The areas history has to do with the New Zealand gold rush in the 1890s, and the building of “water races”. These were hand-built canals to bring a consistent water into remote valleys to help with sluicing operations. At the time of its construction the 47km Roaring Lion Water Race was the longest and one of the engineering feats of New Zealand. It took 30 men 3 years to dig. And our trail went right along a lot of it. The hut we’d be staying in was also handbuilt from sod over 100 years ago, lodging for one of the solitary “racemen” who lived out here to maintain the water flow. Legend has it that two of the original racemen would meet at the rock every few days to check in on each other and share a dram of homemade whiskey. And after they passed, the whiskey bottle remained as an offering to weary travelers needing a bit of extra warmth at that cold and exposed spot. We’d heard that if you look in the right place, that there is still a whiskey bottle waiting – keeping the tradition alive.
Jason and Max beat us up there. A cold and brutal wind had driven them to seek shelter on the exposed feature forcing them to try to tuck into a tiny cave right toward the cap of the outcrop, and there Jason had found the famous whiskey bottle! We both took a sip, warming our insides, but Max was was out of luck. We gave him a finger lick though just so he could share in the experience. Then we headed down…as the promise of a cool hut and warm bath was what was really keeping him going. I was going to hike straight down the mountain to the hut 1300’ below while Jason and Max cycled down the technical switchbacks and a more bike able grade.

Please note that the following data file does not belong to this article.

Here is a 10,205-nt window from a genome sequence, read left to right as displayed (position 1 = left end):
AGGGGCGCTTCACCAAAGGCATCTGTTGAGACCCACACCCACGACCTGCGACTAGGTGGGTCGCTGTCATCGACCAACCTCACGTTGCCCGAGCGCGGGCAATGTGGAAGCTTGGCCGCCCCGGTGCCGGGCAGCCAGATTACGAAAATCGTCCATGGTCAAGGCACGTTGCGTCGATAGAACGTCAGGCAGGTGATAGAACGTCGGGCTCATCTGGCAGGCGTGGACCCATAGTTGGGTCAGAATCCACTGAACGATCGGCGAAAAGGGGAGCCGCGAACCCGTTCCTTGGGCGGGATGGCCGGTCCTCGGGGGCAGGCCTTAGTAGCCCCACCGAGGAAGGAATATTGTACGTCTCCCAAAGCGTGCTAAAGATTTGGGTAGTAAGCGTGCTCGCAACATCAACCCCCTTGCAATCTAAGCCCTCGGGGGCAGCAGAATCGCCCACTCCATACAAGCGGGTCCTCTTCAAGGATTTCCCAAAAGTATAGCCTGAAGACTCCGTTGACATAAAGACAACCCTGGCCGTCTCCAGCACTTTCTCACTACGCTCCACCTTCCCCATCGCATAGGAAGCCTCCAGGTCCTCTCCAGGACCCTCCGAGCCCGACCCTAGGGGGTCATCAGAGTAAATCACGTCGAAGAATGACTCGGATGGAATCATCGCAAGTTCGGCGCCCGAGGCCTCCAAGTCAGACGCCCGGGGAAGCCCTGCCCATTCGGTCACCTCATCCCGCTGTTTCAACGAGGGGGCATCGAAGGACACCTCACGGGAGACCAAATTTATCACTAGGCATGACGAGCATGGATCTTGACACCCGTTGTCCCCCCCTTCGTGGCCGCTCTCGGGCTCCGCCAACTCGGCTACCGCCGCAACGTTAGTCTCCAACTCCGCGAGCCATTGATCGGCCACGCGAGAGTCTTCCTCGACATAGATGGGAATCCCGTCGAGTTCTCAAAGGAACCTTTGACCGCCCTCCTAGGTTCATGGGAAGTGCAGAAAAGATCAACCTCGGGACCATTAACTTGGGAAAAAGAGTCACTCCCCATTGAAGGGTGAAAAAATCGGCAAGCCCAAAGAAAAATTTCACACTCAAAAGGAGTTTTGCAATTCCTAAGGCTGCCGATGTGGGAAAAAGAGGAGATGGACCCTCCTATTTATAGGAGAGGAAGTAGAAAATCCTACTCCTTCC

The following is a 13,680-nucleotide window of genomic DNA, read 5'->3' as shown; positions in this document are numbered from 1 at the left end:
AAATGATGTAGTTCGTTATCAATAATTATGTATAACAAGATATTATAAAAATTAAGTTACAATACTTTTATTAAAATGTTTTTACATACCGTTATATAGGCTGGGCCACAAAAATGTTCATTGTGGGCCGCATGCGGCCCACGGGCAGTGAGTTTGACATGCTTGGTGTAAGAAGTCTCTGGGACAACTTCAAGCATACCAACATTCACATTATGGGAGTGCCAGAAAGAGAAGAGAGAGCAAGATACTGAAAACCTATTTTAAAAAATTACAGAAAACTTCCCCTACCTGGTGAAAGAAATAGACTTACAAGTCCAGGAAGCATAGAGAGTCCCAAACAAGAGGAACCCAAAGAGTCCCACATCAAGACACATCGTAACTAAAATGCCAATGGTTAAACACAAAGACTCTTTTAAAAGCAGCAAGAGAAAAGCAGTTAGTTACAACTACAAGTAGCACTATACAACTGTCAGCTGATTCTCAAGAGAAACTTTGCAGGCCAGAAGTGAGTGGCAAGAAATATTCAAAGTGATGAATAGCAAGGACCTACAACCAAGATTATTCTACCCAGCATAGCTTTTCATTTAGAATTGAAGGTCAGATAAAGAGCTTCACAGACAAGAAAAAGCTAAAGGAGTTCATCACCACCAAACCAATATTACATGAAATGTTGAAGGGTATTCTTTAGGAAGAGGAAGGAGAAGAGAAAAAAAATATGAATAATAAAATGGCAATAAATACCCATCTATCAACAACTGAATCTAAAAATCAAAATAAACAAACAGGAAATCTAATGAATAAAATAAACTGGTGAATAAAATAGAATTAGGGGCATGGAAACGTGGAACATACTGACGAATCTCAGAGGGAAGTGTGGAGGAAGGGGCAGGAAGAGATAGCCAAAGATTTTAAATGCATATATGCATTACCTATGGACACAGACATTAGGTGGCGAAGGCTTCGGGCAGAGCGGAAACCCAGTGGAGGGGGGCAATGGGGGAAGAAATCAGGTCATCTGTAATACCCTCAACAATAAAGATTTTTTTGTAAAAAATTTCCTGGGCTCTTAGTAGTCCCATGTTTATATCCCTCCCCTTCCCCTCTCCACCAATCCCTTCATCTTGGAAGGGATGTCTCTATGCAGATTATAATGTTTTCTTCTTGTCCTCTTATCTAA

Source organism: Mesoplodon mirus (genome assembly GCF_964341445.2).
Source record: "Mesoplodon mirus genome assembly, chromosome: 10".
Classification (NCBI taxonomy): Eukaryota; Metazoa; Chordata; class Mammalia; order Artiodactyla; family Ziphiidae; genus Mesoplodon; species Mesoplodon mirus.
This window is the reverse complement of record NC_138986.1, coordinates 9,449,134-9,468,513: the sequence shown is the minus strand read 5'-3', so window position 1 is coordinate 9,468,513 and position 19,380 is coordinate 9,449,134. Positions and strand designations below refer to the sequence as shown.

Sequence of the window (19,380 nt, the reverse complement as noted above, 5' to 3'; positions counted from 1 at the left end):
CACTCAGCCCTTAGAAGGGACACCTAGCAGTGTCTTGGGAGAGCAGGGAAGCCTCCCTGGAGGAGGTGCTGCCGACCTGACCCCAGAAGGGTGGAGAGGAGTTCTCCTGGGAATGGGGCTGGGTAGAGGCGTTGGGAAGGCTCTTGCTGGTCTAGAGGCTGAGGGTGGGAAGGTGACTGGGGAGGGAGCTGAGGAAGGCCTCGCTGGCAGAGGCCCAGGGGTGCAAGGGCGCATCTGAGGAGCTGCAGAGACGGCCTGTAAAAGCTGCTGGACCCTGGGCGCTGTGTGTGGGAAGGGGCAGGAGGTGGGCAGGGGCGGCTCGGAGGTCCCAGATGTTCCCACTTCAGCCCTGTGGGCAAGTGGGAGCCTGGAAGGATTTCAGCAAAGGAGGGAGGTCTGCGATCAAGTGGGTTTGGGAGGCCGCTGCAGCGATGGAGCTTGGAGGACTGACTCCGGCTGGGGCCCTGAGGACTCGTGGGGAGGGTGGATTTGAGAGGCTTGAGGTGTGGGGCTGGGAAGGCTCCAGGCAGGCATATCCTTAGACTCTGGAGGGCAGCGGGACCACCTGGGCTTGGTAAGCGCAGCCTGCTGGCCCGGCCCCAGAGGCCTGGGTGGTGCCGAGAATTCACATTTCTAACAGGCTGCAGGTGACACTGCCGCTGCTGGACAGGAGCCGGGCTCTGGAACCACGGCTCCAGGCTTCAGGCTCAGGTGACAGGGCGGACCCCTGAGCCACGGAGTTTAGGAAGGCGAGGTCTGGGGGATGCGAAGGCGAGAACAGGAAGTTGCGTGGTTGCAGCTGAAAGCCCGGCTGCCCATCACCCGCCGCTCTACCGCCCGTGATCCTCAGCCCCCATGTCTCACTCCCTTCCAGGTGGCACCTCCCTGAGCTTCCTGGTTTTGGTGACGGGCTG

As I watched them head off leaning and carving into the turns with Max squealing in excitement, I wanted nothing more but to stop time right in its tracks.
Because of a little short cut, Revel and I had beat Jason and Max to the hut. While it was an amazing little hut, I was not too excited about sleeping there as I could see some obvious and plentiful signs of mice. My fear of mice, is I admit a little out of hand. I thought to myself: “It’s ok, tonight is Jason’s Valentines gift”. And sure enough, he was stoked beyond words when he got there. “This is awesome! Max- we get to sleep here, isn’t it amazing!??” “Yeah!!” screamed Max.
With in a few minutes of them arriving, we had filled the bath with spring water, but it would take a few hours to heat with the old propane burner set underneath. I set off on the bike trying to beat Jason’s estimated time for me. The trail was beautiful, really rugged and full of fascinating history. Much of the trail was actually on the old water race – where they used it to bring a steady flow of water to the miners. It traversed dramatic terrain with dramatic drop offs. Along the whole track, you could see remnants in the form of an old wagon, shovels and broken pick-axes.
After hiking Revel and our over night gear in, it felt amazing to be light and on a bike by myself. With in 2 hours, just 3 minutes under Jason’s time estimate, I pulled up to the hut to the cutest scene ever: Jason and the boys playing in old metal tub surrounded by the most beautiful mountains. It is an image I hope to never forget.
Shortly after I arrived, I jumped into the bath and Jason took off excited to try and beat my time on the bike and more importantly the coming rain and wind.
After two hours of playing in the bath, building a fire, cooking dinner and having dance parties with Max and Revel Jason arrived just as the first heavy rain was about to hit. He had beaten me by 2 minutes.
That night, we lit the hut by a roaring fire and a dozen candles. A serious storm roared outside. It felt cozy, safe and magical, despite the mouse squeaking somewhere hidden in the corner.
“You have to admit, this is pretty awesome.” Jason said – while looking at our two sweet boys sleeping away.
“Yes, babe. It very much it is.”